Morstead spent an emotional, exhausting and overwhelmingly rewarding day at the Super Bowl on Friday, doing countless media interviews and presenting a check for $221,143 to Minnesota’s Children’s Hospital. It all started when one Minnesota Vikings fan suggested on social media that they should start donating to Morstead’s cause because they respected the way he played through a rib injury in New Orleans’ 29-24 playoff loss to the Vikings three weeks ago.
“It’s been crazy, dude. I’m totally exhausted right now, but it was a great experience,” Morstead said on a phone call Friday night. “The people here are so friendly. I couldn’t believe just walking on the street or at the NFL experience, all these different Vikings fans being like, ‘Holy crap, that’s Thomas Morstead.’ It’s just crazy to think that anyone would know who I am outside of New Orleans.”
Morstead also acknowledged that he has felt a lot of pressure over these past three weeks, knowing that charitable causes like his only get spotlights like this so often -- and wanting to make the most of it.
Morstead helped grow the cause by promising to donate all of the funds received from Vikings fans back to Minnesota’s Child Life program -- and promising to personally fly back and deliver a check if those donations surpassed $100,000. After soaring past that goal, Minnesota’s Children’s Hospital eventually said they had raised enough funds that fans should start donating back to Louisiana’s Child Life program. And Morstead’s charity received more than $100,000 more in donations earmarked for Louisiana.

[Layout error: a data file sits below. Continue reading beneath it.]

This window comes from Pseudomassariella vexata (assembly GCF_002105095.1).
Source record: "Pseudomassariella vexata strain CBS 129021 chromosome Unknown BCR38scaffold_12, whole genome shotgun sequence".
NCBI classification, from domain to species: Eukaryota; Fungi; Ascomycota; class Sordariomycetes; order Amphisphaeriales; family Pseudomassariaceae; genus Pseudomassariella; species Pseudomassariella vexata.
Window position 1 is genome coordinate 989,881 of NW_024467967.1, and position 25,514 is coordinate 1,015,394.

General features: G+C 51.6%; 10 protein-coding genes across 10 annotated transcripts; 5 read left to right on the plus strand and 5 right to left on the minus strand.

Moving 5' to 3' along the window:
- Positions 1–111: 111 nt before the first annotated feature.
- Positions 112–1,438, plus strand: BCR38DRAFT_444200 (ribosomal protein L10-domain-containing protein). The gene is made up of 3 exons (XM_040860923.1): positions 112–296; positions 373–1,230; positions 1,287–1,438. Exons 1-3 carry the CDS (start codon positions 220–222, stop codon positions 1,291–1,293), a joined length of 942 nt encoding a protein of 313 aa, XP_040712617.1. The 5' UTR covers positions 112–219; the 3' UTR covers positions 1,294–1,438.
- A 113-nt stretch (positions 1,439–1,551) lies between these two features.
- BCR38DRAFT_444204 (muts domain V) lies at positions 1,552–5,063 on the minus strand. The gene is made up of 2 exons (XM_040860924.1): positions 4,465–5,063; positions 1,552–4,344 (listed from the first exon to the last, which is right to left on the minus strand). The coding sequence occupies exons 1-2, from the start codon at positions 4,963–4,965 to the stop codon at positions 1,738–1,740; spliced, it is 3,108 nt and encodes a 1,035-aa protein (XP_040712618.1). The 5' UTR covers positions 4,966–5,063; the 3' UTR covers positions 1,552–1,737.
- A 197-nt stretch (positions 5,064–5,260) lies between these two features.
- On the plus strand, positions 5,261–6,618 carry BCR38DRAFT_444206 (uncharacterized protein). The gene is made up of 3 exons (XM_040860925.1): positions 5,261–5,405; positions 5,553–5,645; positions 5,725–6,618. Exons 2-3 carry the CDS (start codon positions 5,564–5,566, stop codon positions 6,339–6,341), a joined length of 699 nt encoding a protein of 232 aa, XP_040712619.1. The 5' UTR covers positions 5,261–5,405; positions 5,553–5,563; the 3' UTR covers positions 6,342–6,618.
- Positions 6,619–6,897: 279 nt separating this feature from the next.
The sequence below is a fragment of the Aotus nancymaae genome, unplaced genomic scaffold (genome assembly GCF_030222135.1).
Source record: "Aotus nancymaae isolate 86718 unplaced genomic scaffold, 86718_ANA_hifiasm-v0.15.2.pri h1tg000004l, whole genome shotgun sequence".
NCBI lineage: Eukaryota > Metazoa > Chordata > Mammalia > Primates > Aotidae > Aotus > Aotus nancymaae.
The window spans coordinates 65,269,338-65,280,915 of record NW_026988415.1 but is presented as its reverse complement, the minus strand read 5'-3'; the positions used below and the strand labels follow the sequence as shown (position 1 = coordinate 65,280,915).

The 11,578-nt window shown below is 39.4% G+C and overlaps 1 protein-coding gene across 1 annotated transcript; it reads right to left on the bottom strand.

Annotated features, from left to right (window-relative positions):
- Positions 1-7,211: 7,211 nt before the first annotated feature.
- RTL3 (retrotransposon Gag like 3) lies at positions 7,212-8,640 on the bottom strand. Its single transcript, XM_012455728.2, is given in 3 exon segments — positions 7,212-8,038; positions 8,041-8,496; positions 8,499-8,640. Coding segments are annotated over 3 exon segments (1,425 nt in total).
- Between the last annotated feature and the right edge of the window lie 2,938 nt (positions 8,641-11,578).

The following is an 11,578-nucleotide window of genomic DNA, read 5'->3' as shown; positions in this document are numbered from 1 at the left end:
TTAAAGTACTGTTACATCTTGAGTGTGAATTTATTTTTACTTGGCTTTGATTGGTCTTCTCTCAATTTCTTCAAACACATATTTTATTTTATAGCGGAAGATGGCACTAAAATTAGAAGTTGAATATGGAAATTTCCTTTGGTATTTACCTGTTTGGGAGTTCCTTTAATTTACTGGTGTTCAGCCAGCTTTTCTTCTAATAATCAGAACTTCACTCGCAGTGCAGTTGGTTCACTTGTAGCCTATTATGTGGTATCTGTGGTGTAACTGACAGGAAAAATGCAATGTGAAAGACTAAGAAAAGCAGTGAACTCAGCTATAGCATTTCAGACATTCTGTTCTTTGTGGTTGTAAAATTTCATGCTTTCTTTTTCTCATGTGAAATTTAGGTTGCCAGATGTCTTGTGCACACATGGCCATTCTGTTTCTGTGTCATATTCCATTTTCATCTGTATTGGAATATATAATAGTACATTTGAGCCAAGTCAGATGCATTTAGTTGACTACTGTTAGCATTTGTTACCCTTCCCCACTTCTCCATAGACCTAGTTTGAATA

“It’s cool because everyone’s kind of sharing in the vibes and the good energy. And it’s an opportunity to shine a light on what we’ve been trying to change. So it’s been great,” Morstead said. As the Saints’ 2014 Walter Payton Man of the Year nominee, Morstead said he was already “blown away” by the support his charity has received locally over the years. “I’m just really happy for everyone that’s involved, whether it’s people that work at the foundation or volunteers. I think everyone feels connected and believes in what we’re doing. So it’s kind of a validation for all those people.”
Child Life became Morstead’s cause of choice when he met a teenager named James Ragan with a “one-in-a-million personality” earlier in his career in New Orleans. Ragan, who had bone cancer, talked about the importance of Child Life programs for people like him and his family and how underfunded they were.
“He passed away, and it’s been a great way to kind of keep his legacy alive and talk about him and what he meant to me and what he meant to other people,” Morstead said.
And it just keeps growing.